These teacher's aides get great hands-on experience working with students with physical, learning or behavioral challenges. But the stress levels can run high.
Since many aides come to the classroom with little experience, they end up learning on the job, said George Giuliani, executive director of the National Association of Special Education Teachers. And sometimes their working relationship with the teacher -- who is effectively their boss -- can be strained.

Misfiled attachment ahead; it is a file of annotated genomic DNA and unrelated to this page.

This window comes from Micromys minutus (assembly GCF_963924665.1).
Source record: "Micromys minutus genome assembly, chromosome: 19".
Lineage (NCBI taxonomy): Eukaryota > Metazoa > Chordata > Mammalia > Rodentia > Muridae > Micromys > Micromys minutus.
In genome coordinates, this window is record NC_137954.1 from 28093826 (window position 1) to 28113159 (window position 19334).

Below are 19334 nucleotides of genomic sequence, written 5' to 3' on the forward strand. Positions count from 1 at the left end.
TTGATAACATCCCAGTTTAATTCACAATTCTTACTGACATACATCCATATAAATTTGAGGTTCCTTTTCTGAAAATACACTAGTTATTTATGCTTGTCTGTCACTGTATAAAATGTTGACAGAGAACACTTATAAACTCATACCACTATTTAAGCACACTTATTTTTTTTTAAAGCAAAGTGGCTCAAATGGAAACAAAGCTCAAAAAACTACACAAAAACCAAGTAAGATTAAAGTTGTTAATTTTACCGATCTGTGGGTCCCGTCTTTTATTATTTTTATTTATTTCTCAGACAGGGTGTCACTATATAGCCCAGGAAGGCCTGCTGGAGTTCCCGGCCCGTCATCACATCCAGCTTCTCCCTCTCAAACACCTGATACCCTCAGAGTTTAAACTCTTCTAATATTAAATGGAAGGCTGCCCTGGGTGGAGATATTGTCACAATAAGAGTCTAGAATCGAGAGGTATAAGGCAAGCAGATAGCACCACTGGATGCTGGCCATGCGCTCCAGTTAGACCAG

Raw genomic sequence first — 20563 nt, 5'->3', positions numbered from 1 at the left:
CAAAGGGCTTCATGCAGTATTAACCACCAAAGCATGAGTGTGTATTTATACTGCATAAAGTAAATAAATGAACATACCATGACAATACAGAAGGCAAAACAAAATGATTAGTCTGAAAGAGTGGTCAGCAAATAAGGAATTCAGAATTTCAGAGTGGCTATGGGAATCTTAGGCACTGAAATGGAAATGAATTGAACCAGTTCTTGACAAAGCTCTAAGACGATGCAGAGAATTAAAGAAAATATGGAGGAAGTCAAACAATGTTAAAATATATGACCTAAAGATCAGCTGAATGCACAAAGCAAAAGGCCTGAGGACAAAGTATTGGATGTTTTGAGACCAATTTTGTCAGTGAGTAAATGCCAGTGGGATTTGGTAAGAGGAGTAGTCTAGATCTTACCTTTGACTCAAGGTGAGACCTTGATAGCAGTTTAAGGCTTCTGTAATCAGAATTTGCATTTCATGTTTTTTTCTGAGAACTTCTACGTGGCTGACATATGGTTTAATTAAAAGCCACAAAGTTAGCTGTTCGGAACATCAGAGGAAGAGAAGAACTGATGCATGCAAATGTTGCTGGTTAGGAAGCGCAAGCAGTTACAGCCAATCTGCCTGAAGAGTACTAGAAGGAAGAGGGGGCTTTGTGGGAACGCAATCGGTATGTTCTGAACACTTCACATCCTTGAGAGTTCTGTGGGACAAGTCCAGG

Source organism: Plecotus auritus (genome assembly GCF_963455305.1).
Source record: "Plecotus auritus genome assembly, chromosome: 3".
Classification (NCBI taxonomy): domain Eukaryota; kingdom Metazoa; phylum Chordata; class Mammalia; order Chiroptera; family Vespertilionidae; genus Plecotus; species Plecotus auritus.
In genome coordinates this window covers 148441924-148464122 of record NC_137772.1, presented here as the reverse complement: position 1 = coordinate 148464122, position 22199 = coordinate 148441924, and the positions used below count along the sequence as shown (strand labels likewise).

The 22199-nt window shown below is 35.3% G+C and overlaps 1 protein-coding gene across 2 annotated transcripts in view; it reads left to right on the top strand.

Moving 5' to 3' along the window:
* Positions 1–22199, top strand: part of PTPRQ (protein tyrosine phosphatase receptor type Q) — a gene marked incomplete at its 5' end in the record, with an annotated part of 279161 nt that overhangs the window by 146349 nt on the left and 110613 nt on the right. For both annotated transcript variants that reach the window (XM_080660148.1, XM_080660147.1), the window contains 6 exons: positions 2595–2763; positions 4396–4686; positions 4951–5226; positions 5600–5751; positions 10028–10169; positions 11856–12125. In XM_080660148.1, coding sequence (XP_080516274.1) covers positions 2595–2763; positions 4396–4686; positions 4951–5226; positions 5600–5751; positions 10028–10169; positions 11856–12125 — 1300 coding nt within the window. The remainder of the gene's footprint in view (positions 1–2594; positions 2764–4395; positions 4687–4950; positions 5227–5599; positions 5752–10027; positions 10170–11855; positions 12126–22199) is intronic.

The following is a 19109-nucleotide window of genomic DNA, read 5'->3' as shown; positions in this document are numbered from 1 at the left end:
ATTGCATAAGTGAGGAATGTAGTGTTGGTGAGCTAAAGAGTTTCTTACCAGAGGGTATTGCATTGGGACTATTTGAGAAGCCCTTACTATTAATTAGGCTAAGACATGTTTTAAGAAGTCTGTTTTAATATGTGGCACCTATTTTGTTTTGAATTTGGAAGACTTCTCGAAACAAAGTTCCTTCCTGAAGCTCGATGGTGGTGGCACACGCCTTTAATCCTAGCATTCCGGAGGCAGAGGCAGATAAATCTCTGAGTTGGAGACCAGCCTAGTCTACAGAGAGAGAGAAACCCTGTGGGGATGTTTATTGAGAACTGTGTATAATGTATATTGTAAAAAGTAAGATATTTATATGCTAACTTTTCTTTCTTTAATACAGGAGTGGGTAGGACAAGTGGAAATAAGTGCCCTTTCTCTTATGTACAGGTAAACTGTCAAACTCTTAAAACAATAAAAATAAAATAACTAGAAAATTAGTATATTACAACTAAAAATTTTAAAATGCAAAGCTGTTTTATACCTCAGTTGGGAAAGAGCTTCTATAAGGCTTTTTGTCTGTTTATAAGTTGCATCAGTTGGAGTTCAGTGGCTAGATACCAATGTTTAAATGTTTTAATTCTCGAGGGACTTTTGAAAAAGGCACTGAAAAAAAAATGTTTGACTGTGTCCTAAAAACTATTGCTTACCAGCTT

"[Aides] work under direct supervision of teachers and they may have a different sense of what their roles are," said Giuliani.
Most find it very rewarding, however, he said, although the monetary rewards tend to be very low. Median pay is less than $25,000 a year.
A CNNMoney analysis of Census data shows these jobs -- which have roughly the same amount of men and women workers -- have little disparity in salaries.